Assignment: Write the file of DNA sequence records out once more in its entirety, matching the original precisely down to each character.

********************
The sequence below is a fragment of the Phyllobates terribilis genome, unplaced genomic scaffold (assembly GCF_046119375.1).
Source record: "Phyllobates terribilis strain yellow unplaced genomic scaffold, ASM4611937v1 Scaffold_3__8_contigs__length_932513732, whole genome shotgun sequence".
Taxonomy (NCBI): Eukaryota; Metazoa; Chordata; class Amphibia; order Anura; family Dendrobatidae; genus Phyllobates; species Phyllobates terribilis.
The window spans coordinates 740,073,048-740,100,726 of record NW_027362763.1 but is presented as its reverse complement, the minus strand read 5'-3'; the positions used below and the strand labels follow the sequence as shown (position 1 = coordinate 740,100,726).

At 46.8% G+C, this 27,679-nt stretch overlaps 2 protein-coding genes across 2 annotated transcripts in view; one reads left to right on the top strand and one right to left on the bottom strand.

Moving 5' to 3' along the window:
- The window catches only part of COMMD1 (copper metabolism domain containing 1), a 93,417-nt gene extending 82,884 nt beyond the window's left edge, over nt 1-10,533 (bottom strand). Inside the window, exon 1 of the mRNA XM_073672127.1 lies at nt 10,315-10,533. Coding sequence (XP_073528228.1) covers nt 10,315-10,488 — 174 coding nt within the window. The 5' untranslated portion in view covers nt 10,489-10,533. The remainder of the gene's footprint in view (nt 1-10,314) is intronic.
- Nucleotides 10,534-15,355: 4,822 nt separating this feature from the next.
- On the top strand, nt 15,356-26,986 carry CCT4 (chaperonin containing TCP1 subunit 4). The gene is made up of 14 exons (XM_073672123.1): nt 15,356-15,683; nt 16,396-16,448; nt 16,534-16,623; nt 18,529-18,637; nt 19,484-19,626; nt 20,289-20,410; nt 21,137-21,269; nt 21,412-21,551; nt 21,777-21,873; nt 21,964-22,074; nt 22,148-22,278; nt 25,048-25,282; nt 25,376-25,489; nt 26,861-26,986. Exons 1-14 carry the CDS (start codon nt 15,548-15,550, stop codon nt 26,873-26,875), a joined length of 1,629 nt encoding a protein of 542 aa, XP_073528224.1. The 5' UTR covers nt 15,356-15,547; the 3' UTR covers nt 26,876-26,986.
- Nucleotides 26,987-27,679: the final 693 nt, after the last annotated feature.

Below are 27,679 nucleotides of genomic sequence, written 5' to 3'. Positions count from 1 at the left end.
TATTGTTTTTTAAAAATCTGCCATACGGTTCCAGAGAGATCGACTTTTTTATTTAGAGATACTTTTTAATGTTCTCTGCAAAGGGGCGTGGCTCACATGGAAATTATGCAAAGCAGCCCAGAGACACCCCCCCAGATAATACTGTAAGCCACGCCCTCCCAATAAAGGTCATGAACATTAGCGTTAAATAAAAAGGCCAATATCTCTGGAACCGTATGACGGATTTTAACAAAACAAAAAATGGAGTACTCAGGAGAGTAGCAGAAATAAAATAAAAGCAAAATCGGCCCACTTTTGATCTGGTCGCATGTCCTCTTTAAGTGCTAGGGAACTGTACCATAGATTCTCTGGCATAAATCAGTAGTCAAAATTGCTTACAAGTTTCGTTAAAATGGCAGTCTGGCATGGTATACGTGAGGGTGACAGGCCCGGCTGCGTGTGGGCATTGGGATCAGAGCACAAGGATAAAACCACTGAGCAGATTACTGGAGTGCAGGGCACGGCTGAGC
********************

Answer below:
The sequence below is a fragment of the Phyllobates terribilis genome, unplaced genomic scaffold (assembly GCF_046119375.1).
Source record: "Phyllobates terribilis strain yellow unplaced genomic scaffold, ASM4611937v1 Scaffold_3__8_contigs__length_932513732, whole genome shotgun sequence".
Taxonomy (NCBI): Eukaryota; Metazoa; Chordata; class Amphibia; order Anura; family Dendrobatidae; genus Phyllobates; species Phyllobates terribilis.
The window spans coordinates 740,073,048-740,100,726 of record NW_027362763.1 but is presented as its reverse complement, the minus strand read 5'-3'; the positions used below and the strand labels follow the sequence as shown (position 1 = coordinate 740,100,726).

At 46.8% G+C, this 27,679-nt stretch overlaps 2 protein-coding genes across 2 annotated transcripts in view; one reads left to right on the top strand and one right to left on the bottom strand.

Moving 5' to 3' along the window:
- The window catches only part of COMMD1 (copper metabolism domain containing 1), a 93,417-nt gene extending 82,884 nt beyond the window's left edge, over nt 1-10,533 (bottom strand). Inside the window, exon 1 of the mRNA XM_073672127.1 lies at nt 10,315-10,533. Coding sequence (XP_073528228.1) covers nt 10,315-10,488 — 174 coding nt within the window. The 5' untranslated portion in view covers nt 10,489-10,533. The remainder of the gene's footprint in view (nt 1-10,314) is intronic.
- Nucleotides 10,534-15,355: 4,822 nt separating this feature from the next.
- On the top strand, nt 15,356-26,986 carry CCT4 (chaperonin containing TCP1 subunit 4). The gene is made up of 14 exons (XM_073672123.1): nt 15,356-15,683; nt 16,396-16,448; nt 16,534-16,623; nt 18,529-18,637; nt 19,484-19,626; nt 20,289-20,410; nt 21,137-21,269; nt 21,412-21,551; nt 21,777-21,873; nt 21,964-22,074; nt 22,148-22,278; nt 25,048-25,282; nt 25,376-25,489; nt 26,861-26,986. Exons 1-14 carry the CDS (start codon nt 15,548-15,550, stop codon nt 26,873-26,875), a joined length of 1,629 nt encoding a protein of 542 aa, XP_073528224.1. The 5' UTR covers nt 15,356-15,547; the 3' UTR covers nt 26,876-26,986.
- Nucleotides 26,987-27,679: the final 693 nt, after the last annotated feature.

Below are 27,679 nucleotides of genomic sequence, written 5' to 3'. Positions count from 1 at the left end.
TATTGTTTTTTAAAAATCTGCCATACGGTTCCAGAGAGATCGACTTTTTTATTTAGAGATACTTTTTAATGTTCTCTGCAAAGGGGCGTGGCTCACATGGAAATTATGCAAAGCAGCCCAGAGACACCCCCCCAGATAATACTGTAAGCCACGCCCTCCCAATAAAGGTCATGAACATTAGCGTTAAATAAAAAGGCCAATATCTCTGGAACCGTATGACGGATTTTAACAAAACAAAAAATGGAGTACTCAGGAGAGTAGCAGAAATAAAATAAAAGCAAAATCGGCCCACTTTTGATCTGGTCGCATGTCCTCTTTAAGTGCTAGGGAACTGTACCATAGATTCTCTGGCATAAATCAGTAGTCAAAATTGCTTACAAGTTTCGTTAAAATGGCAGTCTGGCATGGTATACGTGAGGGTGACAGGCCCGGCTGCGTGTGGGCATTGGGATCAGAGCACAAGGATAAAACCACTGAGCAGATTACTGGAGTGCAGGGCACGGCTGAGC